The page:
‘I think we’ve seen a lot of scenes in strip clubs on TV and in movies and so few have been told from the dancer’s perspective – something I thought was really compelling. To walk in their shoes and see a day in the life of, and for people to see how mundane it can be; that it’s a job much like anything else. I was interested in humanising the girls and the industry’

“And when things go wrong when the crash happens, it was a difficult balance for me as it does become a crime drama, being based on true events. I wanted to show the human side of sex work yet it had to be true to what happened to these characters.”

It’s a film rooted in female friendship and regardless of its success, Lorene says a major victory was seeing that the film connected in terms of its authenticity with women who had been there themselves – women who had taken each other under their wing in the same way.

Jennifer Lopez and Constance Wu

“I felt really most pleased when strippers or sex workers said they felt seen and that the friendships felt authentic, or said ‘I’ve been a Destiny or a Ramona’ and Cardi B’s reaction really meant a lot to me as she had a similar feeling. It’s always hard when you’re telling the story of a community who is often misrepresented and you’re not going to get everything right, but I did so much research and met so many dancers who were around before and after the crash. It was incredibly important to me.”

Misconceptions

The film also grasps some fundamental realities about the industries which few other depictions get right: that sex work is really hard, and half the job is making it seem like you’re not working at all. “There’s a big misconception that the women make thousands of dollars in a night,” the director continues.

“I think the possibility is there, that’s part of the attraction, that you could go in and it could be an incredible night. It’s fast money but it’s definitely not easy money. You’re ‘on’ all the time; you’re an entertainer, you’re often a therapist, a shoulder to cry on. You buy the outfits, you pay a house fee but often you go home with minimum wage, too.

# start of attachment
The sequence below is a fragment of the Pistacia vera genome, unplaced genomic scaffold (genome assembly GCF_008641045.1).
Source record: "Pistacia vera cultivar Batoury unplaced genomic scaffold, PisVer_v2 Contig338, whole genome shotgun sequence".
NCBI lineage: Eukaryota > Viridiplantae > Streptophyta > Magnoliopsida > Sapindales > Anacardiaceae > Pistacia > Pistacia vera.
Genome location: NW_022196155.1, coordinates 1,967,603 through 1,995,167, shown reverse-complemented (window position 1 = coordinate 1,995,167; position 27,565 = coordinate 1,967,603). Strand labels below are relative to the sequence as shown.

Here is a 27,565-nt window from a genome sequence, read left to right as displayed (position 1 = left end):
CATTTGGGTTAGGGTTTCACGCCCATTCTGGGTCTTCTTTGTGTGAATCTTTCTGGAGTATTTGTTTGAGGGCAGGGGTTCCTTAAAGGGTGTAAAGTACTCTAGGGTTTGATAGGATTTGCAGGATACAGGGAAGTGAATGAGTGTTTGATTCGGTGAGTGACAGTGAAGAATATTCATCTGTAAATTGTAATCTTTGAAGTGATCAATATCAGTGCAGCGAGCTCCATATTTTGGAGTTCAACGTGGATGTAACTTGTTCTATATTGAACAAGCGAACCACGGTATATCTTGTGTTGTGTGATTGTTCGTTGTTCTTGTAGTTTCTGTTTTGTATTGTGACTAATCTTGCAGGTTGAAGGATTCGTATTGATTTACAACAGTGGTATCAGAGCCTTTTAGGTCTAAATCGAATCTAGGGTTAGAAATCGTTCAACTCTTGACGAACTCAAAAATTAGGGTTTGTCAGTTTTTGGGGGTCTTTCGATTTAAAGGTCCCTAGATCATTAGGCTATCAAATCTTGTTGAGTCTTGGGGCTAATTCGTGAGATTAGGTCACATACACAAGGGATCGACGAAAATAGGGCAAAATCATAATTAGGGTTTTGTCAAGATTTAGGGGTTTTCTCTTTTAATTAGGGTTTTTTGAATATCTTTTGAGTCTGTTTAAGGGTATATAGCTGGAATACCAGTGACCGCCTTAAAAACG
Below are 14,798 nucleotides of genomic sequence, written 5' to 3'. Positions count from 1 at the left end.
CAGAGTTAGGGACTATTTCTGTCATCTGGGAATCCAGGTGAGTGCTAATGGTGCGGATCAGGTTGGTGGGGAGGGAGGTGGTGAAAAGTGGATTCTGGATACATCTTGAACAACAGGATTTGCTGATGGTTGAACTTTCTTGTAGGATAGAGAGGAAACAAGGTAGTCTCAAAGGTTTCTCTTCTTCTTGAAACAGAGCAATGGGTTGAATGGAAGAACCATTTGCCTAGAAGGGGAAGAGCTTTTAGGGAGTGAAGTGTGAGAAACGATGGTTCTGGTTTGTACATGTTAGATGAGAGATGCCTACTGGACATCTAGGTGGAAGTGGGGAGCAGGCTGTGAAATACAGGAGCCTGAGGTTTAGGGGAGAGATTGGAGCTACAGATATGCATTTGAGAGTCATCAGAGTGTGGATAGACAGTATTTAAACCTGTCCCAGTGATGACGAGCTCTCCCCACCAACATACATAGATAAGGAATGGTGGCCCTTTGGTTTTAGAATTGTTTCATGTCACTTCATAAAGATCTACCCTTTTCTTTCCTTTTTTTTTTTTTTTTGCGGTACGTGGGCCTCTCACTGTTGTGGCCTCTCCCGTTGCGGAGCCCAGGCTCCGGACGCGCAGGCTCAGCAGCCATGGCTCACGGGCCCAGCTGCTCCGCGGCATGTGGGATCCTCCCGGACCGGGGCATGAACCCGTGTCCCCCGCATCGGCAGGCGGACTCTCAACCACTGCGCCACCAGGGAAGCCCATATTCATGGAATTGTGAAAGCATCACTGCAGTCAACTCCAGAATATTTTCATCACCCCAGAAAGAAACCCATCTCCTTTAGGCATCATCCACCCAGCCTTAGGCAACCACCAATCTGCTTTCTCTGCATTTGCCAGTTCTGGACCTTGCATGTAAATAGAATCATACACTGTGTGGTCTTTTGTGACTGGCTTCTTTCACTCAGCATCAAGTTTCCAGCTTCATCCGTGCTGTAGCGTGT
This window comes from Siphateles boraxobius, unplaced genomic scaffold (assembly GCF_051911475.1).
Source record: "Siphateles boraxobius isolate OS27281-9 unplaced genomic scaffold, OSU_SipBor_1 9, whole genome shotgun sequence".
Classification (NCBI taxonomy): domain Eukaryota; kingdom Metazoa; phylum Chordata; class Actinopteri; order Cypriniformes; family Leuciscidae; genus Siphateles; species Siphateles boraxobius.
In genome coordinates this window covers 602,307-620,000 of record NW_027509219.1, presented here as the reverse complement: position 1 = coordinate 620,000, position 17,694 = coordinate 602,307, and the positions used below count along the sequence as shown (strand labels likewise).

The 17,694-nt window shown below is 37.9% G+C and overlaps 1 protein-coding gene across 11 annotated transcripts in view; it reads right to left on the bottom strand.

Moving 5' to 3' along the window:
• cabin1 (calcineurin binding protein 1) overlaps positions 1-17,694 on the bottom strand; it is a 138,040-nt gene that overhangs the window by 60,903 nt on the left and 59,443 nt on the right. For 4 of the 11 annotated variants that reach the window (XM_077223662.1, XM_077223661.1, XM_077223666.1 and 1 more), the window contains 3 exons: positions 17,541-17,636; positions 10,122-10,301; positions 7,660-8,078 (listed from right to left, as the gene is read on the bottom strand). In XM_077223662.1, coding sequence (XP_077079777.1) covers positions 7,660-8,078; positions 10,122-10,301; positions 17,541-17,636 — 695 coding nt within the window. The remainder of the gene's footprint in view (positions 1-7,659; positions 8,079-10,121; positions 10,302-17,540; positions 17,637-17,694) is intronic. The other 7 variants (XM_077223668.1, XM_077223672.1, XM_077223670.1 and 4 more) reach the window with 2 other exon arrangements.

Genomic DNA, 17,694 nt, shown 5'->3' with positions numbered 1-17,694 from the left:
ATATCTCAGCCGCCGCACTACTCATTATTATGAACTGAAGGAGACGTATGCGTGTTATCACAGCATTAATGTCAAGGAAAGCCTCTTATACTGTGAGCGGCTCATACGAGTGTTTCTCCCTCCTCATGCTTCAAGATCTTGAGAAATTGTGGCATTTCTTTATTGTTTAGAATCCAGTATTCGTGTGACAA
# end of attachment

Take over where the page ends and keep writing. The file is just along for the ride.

“And it’s a physical job – part of what I wanted to highlight was the power and athleticism of it.”

Writer/Director Lorene Scafaria. Photo: Lionel Hahn     

Jennifer Lopez seems a natural casting choice for Ramona but Lorene says she didn’t think of the star until the script was done. “Once I had Jennifer in my head, I couldn’t get her out of it,” she says laughing. “Thankfully she loved the script and exploring the character – and once she signed on it was easy to get Cardi B because I was able to ask Jennifer to just call her up! Constance was someone I met and instantly loved and I thought the two of them would have great chemistry together, and many of the other parts I wrote for real performers.”

Wrapping up our chat, she muses over a favourite moment of filming. “When Usher came into the club and we had all the girls on stage. I’m not sure the girls had as much fun as the stage was so, so crowded but it looked like a renaissance painting to me and was such a celebratory moment.”